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« Humanity are the data wells that make the black gold of the 21st Century | Main | Elop 25 Million Dollar Golden Handshake for Destroying the Company - How Could This Happen at Nokia (analysis and speculation) - Tomi plays detective again »

September 23, 2013



Tomi, must you include each and every concept and data point from every article you've ever written, just to simply update the "Elop effect/Trojan horse" narrative?
My god, we've read and reread (ad nauseam )most what's in this "Now we know why" update to the point that the only new information seems to all be within the title.
"Now We Know Why - Nokia's Elop had a $25M personal bonus clause from the Nokia Board if he was able to sell the handset unit to Microsoft".
Is their anything else new and current to be found within this, your latest prime example of keyboard incontinence?

Take a writing course that addresses CONCISION! Please....

Tomi T Ahonen

About repetition and being concise

Hi consision - you make two very good points. There is very much repetition here. That is for a reason. The regular about 3,000 daily visitors we get, know the story, for those of you this is clearly very repetitive. But often on the Nokia stories recently (like Apple, Motorola etc stories in the past) we get a lot of first-time readers.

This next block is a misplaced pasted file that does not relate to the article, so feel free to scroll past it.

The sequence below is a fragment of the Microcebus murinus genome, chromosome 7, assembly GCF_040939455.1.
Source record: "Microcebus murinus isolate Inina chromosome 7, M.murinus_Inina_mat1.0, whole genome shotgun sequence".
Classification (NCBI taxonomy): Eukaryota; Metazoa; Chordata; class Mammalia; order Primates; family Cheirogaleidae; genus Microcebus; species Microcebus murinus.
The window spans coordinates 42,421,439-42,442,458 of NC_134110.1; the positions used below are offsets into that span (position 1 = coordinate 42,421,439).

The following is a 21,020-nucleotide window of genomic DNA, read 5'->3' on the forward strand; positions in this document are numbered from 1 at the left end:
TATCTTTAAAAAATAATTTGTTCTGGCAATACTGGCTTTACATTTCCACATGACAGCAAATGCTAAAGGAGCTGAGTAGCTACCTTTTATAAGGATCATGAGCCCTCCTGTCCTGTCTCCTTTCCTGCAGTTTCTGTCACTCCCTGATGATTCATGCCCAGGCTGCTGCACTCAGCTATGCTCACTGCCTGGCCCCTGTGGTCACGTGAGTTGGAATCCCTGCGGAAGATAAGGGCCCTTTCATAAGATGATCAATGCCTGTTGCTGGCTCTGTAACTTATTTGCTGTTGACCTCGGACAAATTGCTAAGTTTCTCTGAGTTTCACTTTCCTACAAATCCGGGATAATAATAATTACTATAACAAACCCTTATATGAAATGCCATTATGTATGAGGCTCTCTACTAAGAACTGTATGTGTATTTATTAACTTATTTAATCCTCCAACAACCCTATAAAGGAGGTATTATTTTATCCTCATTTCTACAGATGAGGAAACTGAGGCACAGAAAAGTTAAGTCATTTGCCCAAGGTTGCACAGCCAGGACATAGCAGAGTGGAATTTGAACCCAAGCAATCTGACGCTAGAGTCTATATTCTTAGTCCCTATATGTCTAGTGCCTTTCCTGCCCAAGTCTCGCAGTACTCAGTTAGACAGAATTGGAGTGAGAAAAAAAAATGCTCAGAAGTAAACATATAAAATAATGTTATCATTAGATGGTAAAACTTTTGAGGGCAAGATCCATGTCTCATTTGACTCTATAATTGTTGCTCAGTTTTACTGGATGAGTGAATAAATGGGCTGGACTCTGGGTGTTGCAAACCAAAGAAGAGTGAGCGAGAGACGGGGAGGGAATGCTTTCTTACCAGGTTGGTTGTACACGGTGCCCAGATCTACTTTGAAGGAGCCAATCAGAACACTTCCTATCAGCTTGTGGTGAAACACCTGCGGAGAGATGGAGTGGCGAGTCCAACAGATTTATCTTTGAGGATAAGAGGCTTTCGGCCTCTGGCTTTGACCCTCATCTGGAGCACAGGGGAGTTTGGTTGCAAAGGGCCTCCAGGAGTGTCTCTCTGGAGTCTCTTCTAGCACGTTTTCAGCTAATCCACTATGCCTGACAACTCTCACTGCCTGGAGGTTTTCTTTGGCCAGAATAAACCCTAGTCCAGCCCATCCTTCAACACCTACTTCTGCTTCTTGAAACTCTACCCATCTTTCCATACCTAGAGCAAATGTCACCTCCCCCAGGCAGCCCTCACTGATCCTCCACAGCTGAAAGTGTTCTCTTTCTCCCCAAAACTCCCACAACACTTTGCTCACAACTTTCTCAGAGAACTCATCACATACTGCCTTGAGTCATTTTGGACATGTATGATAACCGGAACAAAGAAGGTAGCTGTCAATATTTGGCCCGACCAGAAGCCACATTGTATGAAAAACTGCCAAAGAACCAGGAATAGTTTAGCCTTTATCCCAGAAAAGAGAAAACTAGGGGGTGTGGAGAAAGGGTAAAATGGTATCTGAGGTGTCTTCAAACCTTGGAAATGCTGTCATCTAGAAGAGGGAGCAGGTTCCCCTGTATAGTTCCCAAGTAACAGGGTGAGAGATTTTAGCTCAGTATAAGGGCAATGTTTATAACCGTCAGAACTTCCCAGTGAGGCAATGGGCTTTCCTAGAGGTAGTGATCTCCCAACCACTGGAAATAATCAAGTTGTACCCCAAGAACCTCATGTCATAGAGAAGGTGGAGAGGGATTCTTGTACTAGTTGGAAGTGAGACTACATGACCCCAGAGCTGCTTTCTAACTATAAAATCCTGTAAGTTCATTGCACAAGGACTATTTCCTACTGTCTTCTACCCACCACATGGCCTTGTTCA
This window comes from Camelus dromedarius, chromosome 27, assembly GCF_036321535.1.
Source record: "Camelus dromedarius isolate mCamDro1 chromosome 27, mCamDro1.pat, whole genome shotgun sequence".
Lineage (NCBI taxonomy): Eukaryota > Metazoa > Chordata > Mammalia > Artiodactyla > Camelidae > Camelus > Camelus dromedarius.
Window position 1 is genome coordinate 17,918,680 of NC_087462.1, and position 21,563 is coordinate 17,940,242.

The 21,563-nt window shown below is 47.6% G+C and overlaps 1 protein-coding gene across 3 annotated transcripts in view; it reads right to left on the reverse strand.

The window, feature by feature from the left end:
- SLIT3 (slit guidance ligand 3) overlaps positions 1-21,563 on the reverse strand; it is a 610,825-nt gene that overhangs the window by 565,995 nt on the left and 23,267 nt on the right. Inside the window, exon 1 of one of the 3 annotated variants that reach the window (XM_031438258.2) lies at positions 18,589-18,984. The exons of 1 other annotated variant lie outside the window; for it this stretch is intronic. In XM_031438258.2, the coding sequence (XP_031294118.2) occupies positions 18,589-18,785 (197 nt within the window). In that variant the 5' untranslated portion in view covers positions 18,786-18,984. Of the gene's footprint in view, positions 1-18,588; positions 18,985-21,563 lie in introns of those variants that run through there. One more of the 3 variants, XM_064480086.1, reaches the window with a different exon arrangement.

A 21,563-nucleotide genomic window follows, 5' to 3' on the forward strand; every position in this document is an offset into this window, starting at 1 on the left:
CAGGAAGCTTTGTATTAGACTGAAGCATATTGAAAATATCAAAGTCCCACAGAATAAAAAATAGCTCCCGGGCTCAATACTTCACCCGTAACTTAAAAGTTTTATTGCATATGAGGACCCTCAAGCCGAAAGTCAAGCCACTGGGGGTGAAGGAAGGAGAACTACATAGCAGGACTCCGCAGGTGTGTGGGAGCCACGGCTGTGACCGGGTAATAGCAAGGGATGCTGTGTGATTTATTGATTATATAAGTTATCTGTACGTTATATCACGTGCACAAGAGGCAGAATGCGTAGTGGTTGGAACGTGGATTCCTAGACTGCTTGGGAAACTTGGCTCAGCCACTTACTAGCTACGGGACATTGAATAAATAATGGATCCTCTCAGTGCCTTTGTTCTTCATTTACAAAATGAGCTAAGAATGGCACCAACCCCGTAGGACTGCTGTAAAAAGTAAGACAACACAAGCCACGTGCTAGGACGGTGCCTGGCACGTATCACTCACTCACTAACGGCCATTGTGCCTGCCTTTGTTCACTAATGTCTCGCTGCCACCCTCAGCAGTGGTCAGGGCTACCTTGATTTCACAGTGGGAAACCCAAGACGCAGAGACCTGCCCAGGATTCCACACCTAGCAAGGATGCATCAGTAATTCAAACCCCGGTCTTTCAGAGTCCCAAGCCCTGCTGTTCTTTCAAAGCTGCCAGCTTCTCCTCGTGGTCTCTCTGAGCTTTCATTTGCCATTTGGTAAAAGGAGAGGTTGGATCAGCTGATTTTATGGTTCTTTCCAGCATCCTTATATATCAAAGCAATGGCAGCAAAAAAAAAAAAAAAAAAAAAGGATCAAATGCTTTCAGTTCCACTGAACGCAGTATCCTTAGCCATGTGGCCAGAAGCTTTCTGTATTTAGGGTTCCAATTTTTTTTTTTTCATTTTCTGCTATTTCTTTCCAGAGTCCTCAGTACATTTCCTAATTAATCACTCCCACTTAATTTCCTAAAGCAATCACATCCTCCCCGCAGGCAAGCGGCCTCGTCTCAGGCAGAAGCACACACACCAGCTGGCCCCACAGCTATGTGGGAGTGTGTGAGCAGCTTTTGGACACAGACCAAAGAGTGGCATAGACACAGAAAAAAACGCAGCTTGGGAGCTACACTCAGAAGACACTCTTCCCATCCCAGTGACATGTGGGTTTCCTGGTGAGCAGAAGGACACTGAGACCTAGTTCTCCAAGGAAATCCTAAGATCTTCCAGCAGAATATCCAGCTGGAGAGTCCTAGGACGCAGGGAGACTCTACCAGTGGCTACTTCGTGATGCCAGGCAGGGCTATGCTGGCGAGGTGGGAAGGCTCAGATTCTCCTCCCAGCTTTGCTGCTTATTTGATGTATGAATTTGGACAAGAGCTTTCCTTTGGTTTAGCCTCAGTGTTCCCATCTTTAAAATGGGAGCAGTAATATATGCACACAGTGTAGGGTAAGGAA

Those first-time readers will not know the details. It is a VERY widely held myth, still perpetuated by the press now, that Apple had defeated Nokia when Elop took over. The facts obviously tell the opposite. It was Elop's surrender, that gave some of Nokia's market now to Apple but most of Nokia's loss has obviously been Samsung's gain. Anyway, I HAVE To repeat those stories - about Nokia in 2010, about the ecosystem, about Qt, about MeeGo etc - else someone, who means well, but doesn't fully know, will misunderstand the article. If a reader, for example, thinks that Nokia had lost the battle to Apple in 2010, then that reader can see an alternate motivation for Elop - he came to rescue the ship that was sinking. This is also perfectly in synch with the Burning Platforms memo - again, if you didn't know the facts, its a very easy-to-swallow lie that gives the Elop analysis a distorted view.

That is why I HAVE To repeat myself on the major points, on these big articles on the 'judgement' haha... Obviously I haven't done that on the detail blogs about some individual misgivings.

that was about repetition, I'll also comment on the length next

Tomi T Ahonen :-)